5. We appreciate your communication.  
A quick note, an emailed question, checking in during pick up- You are your child's best advocate, so certainly speak up when you have a concern or question. But please, in tough situations, don't assume the worst of us. Be willing to listen to another adult perspective before jumping to conclusions.  We are so grateful to be respected as partners in your child's education. 

6. To be honest and practical: 
A teacher will graciously accept the pinterest created/inspirational nik-nak/cutesy collectible as an appreciation/Christmas/end-of-the-year gift. But do you want to know our real love language?  Give us a handwritten card from you and your husband and/or a picture or letter created by your child- I will keep and treasure those long after I have to figure out what to do with this year's collection of gifts.  If you really want to spend money, buy us classroom supplies.  Ask us for a wishlist and stock up on all the things we love to provide for our students that don't fit in the school budget.  Or donate to a charity in honor of our class.  And if you must... Starbucks Gift Cards are always welcome :) 

7. Most importantly, it is a privilege for us to teach your children.  
We are blessed to spend time with them, to help form them and watch them grow. We are grateful to be a part of your family, even if it is only for a school year. Your children will always matter to us.

And a few bonus topics that came up in conversation as a result of my talk:

-When I spoke to several teachers from different schools and grades, ALL of them brought up communication as something they wished teachers and parents were on the same page with.  Here are a few of their thoughts:
Talk to us instead of your child's classmates' parents.
Expect a reasonable response time, especially when emailing outside of school hours- we respect your family time and appreciate the same consideration.
Take advantage of the many ways that most schools communicate- websites, social media, newsletters, etc.
As is age appropriate, have you asked your child first? Help him to be accountable and responsible.  

-How do you support your child when they have a teacher they don't get along with?
This is tough.  My thoughts are a balance between advocating for the well being of your child as well as helping them grow in the virtue of fortitude and the skills of navigating challenging relationships.  Your reactions could range from teaching your child coping mechanisms and helping them self-advocate to intervening on their behalf.  It all depends on the maturity of the child and the severity of the situation.  

-When do you intervene in your child's school social situations? (Building friendships, helping them learn to play with others, etc.)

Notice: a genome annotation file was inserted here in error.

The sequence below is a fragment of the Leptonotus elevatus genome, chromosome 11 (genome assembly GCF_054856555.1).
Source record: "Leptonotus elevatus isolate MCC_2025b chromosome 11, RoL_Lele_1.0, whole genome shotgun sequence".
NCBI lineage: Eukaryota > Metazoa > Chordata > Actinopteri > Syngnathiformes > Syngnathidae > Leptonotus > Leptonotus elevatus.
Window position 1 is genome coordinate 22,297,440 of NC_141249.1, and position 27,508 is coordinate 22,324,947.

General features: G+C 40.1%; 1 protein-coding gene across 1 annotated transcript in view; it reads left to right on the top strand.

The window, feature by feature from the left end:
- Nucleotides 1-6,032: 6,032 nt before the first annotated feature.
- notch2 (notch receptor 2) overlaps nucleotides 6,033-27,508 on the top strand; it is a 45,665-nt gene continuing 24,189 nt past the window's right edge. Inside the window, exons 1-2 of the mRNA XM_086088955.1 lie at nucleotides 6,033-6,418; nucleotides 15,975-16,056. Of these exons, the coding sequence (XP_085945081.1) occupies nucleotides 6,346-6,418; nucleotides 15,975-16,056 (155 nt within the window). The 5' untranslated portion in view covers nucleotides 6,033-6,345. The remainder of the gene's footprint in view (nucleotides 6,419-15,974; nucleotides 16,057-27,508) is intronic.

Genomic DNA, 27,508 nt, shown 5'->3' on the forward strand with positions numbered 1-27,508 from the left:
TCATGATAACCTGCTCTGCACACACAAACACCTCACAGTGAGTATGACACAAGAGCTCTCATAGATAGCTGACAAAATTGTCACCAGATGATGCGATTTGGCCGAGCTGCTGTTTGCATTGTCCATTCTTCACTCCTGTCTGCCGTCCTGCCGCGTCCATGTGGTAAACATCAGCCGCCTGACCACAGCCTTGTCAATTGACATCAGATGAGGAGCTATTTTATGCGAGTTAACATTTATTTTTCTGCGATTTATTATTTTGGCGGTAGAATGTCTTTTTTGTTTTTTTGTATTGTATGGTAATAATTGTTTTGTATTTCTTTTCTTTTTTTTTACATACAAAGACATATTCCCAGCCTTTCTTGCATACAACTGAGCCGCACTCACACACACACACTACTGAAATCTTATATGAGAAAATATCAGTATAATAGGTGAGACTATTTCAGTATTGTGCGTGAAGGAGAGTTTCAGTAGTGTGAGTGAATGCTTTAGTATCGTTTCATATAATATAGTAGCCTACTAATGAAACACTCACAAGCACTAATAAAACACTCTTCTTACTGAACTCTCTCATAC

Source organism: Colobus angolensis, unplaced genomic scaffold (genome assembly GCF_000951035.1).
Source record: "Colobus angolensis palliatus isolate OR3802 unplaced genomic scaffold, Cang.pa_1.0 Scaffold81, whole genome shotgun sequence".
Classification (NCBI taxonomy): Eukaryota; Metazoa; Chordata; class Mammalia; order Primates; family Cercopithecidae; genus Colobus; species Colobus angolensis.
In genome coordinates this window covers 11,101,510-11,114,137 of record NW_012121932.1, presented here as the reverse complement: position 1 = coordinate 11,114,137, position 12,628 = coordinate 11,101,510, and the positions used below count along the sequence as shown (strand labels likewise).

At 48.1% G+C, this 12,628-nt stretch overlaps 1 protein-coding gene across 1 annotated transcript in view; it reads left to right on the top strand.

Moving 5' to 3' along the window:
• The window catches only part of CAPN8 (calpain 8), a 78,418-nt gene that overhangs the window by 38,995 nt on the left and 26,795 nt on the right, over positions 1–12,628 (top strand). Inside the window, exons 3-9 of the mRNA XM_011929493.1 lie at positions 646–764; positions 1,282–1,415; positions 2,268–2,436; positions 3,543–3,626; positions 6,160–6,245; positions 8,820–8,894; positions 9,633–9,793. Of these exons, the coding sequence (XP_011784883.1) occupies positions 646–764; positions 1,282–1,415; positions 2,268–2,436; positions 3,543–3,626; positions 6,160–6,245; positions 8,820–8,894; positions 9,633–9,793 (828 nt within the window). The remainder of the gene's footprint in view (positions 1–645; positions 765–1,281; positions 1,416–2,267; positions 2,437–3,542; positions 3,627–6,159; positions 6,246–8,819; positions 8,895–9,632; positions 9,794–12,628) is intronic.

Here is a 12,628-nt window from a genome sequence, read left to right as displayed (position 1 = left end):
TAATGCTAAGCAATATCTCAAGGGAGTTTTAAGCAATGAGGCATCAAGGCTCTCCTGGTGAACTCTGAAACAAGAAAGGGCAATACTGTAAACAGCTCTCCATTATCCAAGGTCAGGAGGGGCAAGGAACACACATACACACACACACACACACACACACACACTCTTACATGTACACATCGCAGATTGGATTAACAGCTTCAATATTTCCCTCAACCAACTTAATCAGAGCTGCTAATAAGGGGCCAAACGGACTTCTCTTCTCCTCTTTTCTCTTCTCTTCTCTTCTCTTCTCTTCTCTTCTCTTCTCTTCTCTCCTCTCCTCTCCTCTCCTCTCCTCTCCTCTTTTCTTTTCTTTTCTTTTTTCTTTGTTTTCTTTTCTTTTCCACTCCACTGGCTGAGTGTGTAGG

Social growth develops so differently for each child and doesn't always follow a specific "grade level" trajectory.  Again, it's important to advocate for your child and keep the teacher in the loop with social situations that might be happening outside of school, but you also need to let the kids stretch their wings.  An intervention from a parent can end up being the worst thing when trying to foster social situations, especially as kids get older.  It is important to encourage your child to build lots of types of friendships in different situations, even with kids of different ages.  Play groups, activities, neighborhood friends, etc.- these all can help model appropriate social behavior and how to be a friend.  

-How can you encourage a more Catholic atmosphere in your child's classroom?
My suggestions for this are to help the teacher by "finding" great resources for them to make it easy to weave in faith throughout the school day.  Purchase a favorite Catholic book and donated it to the class.  Loan Catholic books or a DVD from your family's collection for an upcoming Feast Day.  Offer to come in to lead an art lesson or story time that relates to the Liturgical Season.  Email links to solid (educational, well made, age appropriate) Catholic printables/activities.  When you are involved in classroom parties, take advantage of the time to infuse the faith as you plan games and activities.  Invite the teacher to local retreats/studies/speakers to strengthen his/her own faith.  And super importantly- pray for your kids' teachers.  We all need your prayers more than anything! :)

So those are my thoughts.  Educators of all kinds, what else do you wish parents knew?  Parents, what do you want teachers to know?  I'd love to hear your ideas in the comments! :)